The line that divides these two trends is blurry, and some artists understandably resent the attempt to pigeonhole. There are quite a few rappers whose music refuses to fit neatly under either heading, but for the most part, local MCs, DJs and record store managers openly acknowledge the distinction, and all seem to agree on one thing—rap is what sells now.

"Kanye West, Common, that's hip-hop," explains C-Wiz, a local rap jack-of-all-trades—DJ, producer, consultant and buyer/manager for New Life Records on Charlotte Avenue, one of Nashville's main rap outlets. "Mike Jones, T.I., 50 Cent, that's rap. It all falls under the same umbrella, but it's different. When you rap, it's more of an entertainment situation. With hip-hop, it's more to educate, or as KRS-One would say, 'edutainment.' Like, 'I got something I need to get out.' Rap is more about the beats."

C-Wiz says that hip-hop has never sold well for him. "If you compare a Kanye West album to a T.I. album, T.I. will outsell Kanye West in our store. But you gotta understand, we never sold a shitload of Destiny's Child, either. We've always sold rap."

And right now, when it comes to rap, the South is where it's at. Anyone moderately familiar with the state of rap is familiar with the term Dirty South, a reference to the sounds and scenes in Atlanta, Memphis, Houston, New Orleans, Kentucky and, increasingly, Nashville.

"The South is selling records right now," C-Wiz says. "I'm not saying the stars don't sell. But the South is what's selling. If you listen to the radio, we run the radio waves. I mean, Snoop Dogg still does his thing. 50 Cent still does his thing. Kanye West still does his thing. But right now, we run it."

My advice is to get your business straight.... It don't take money to get your business straight. Know people, get out here and grind, network—if you don't have your business together, you're not gonna go nowhere. The music business is 80 percent business, 20 percent talent. —Nina Ross, one of Nashville's few successful female rappers, in Hiphop Cashville, a documentary by Monteon Jones

Four record stores provide the geographical and commercial focal points for the local hip-hop scene. In addition to New Life Records, there's Platinum Bound Records on Jefferson Street, SoundStream Records and Tapes on Clarksville Highway and Cat's Music on Gallatin Pike in East Nashville. (New Life, Platinum Bound and SoundStream are independently owned.) All of them feature a wide variety of local and national hip-hop artists, and on any given day you'll see guys dropping off CDs and fliers promoting their new releases. The staff at all these stores know their local rap artists—tell 'em what you like, and they'll tell you who to check out.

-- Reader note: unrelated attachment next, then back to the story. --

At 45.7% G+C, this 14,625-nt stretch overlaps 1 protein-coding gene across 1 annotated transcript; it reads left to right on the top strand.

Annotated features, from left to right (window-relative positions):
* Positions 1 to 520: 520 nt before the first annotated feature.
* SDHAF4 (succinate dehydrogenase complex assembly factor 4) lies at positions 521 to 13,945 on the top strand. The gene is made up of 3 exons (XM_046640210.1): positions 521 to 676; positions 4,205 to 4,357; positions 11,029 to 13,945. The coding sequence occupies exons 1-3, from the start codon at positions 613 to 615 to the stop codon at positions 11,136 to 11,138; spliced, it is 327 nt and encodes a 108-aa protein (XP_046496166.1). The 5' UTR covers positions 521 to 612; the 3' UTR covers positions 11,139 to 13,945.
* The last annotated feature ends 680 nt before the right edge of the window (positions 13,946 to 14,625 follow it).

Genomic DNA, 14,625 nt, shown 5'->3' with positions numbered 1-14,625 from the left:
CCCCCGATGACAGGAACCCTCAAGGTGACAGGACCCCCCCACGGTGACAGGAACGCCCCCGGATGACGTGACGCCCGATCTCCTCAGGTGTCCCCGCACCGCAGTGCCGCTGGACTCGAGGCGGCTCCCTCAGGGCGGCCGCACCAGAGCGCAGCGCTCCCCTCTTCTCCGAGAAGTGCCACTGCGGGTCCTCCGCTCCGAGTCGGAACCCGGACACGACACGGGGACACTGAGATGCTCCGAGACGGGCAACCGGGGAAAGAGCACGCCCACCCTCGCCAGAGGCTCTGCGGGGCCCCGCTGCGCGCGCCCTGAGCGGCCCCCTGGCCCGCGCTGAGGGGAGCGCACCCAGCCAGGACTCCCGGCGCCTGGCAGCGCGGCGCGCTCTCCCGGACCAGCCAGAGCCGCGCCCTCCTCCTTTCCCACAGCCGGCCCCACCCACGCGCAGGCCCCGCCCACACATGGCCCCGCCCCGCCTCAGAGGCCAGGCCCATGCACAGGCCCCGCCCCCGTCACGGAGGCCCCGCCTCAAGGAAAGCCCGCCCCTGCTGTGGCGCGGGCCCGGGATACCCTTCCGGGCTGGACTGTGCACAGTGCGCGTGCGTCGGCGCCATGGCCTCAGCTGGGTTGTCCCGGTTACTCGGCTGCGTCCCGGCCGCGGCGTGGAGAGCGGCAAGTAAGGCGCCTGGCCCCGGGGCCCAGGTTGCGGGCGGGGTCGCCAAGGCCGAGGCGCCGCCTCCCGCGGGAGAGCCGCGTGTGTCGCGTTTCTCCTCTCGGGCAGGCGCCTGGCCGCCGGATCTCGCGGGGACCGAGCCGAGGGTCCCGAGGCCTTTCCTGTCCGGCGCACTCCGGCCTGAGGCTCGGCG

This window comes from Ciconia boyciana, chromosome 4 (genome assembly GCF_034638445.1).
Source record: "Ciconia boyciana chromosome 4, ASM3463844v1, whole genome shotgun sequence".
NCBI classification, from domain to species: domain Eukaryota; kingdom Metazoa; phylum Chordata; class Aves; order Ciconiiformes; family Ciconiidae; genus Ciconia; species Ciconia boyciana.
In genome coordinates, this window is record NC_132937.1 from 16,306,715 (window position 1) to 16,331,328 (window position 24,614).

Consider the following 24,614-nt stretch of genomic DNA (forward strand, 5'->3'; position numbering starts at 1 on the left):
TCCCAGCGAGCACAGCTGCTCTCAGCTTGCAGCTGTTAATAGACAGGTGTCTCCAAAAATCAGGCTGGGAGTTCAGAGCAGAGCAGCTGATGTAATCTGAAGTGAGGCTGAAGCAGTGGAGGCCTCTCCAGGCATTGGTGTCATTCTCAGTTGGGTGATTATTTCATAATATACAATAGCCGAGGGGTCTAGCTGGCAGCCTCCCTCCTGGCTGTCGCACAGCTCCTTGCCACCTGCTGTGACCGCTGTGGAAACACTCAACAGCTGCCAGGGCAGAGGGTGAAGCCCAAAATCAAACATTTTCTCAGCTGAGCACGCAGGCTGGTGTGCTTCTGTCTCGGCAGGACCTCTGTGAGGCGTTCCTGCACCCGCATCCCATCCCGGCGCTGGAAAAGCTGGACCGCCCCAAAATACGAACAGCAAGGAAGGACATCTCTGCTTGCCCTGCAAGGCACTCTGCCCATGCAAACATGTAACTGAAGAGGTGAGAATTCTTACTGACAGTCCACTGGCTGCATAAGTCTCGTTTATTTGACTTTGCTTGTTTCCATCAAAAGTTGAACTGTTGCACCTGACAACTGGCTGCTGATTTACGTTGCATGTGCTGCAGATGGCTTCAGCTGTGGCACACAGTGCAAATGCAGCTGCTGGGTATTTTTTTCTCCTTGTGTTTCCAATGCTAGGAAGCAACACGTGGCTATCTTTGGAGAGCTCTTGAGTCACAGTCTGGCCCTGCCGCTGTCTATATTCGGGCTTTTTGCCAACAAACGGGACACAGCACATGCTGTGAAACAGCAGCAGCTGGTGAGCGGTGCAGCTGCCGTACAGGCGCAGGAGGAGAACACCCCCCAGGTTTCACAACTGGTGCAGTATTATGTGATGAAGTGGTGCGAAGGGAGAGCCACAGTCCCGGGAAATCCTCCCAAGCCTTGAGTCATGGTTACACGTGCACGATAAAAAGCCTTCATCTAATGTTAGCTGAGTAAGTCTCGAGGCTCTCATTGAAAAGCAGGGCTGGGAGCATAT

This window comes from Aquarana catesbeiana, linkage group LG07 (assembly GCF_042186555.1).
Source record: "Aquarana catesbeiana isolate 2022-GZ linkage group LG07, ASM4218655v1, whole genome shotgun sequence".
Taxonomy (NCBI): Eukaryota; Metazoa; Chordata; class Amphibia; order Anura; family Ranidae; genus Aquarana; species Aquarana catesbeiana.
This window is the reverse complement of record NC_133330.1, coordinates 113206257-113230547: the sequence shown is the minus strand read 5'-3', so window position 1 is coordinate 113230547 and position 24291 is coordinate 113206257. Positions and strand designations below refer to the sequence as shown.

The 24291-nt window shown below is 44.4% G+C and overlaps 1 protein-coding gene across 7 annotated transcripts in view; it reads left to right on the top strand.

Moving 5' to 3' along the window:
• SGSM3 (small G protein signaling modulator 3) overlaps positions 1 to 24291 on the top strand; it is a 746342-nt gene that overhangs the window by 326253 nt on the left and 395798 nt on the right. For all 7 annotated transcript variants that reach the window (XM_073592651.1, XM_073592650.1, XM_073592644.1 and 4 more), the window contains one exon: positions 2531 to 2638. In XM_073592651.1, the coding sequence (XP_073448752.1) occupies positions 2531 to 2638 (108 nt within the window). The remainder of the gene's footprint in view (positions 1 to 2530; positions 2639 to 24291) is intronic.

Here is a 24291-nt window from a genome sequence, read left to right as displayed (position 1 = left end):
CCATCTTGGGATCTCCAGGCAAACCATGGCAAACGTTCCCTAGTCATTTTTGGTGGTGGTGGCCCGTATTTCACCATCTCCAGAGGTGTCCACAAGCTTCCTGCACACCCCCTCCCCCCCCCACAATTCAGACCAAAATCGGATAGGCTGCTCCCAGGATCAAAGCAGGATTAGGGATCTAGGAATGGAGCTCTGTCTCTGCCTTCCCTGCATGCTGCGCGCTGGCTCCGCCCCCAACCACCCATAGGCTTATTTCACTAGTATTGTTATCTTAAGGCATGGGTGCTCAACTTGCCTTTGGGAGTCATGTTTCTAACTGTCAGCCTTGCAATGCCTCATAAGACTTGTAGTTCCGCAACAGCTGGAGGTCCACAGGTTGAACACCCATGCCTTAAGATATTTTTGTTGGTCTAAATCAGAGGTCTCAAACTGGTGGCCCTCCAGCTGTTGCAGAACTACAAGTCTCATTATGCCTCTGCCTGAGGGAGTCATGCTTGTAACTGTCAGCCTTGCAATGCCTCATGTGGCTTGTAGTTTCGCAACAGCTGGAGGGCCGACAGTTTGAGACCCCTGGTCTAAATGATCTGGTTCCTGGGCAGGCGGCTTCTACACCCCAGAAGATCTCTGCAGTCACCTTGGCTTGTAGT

But much of the business is transacted on the streets, hand to hand. Wander down Second Avenue on a weekend night, go to a TSU football game, stop at a gas station, hit the clubs or go to a mall, and you might run into a local rapper selling his wares, either out of the trunk of his car or a backpack. Trunk sales are a big part of the local rap economy. "You can sell CDs for 10 dollars a pop out of your trunk," notes Reece, the head of Nashville rap label Felonious Records, "or if you go through a distribution company, you may get 7 dollars. So all those 3 dollars help once you add 'em up."

A large portion of those street sales are mixtapes. No, they're not actually tapes—mixtapes are CDs made by DJs or rappers that typically feature a local artist rapping over the instrumental tracks from a major artist's recording. The local rapper will sometimes leave some of the star's vocals in the mix, and often will get more prominent rappers to do guest vocals. Some mixtapes will include a few original tracks. Others still are almost totally original, but may include a chorus or two from a famous rapper's CD. Many include a volume number in the title. Mixtapes are often sold fairly cheap and frequently include website and contact info—a sort of rapper's business card.

The legal issues surrounding mixtapes are murky. (Almost all are stamped "For Promotional Use Only.") Many artists are fine with the practice, as it ultimately promotes their music. "Some artists and producers are flattered by the use of their material," says Jesse Johnson, a.k.a. DJ Infamous, co-owner of Platinum Bound Records. "They see it as a form of acceptance, it being used by the peers, like they're getting respect. And a lot of artists get their start with mixtapes. 50 Cent started with mixtapes."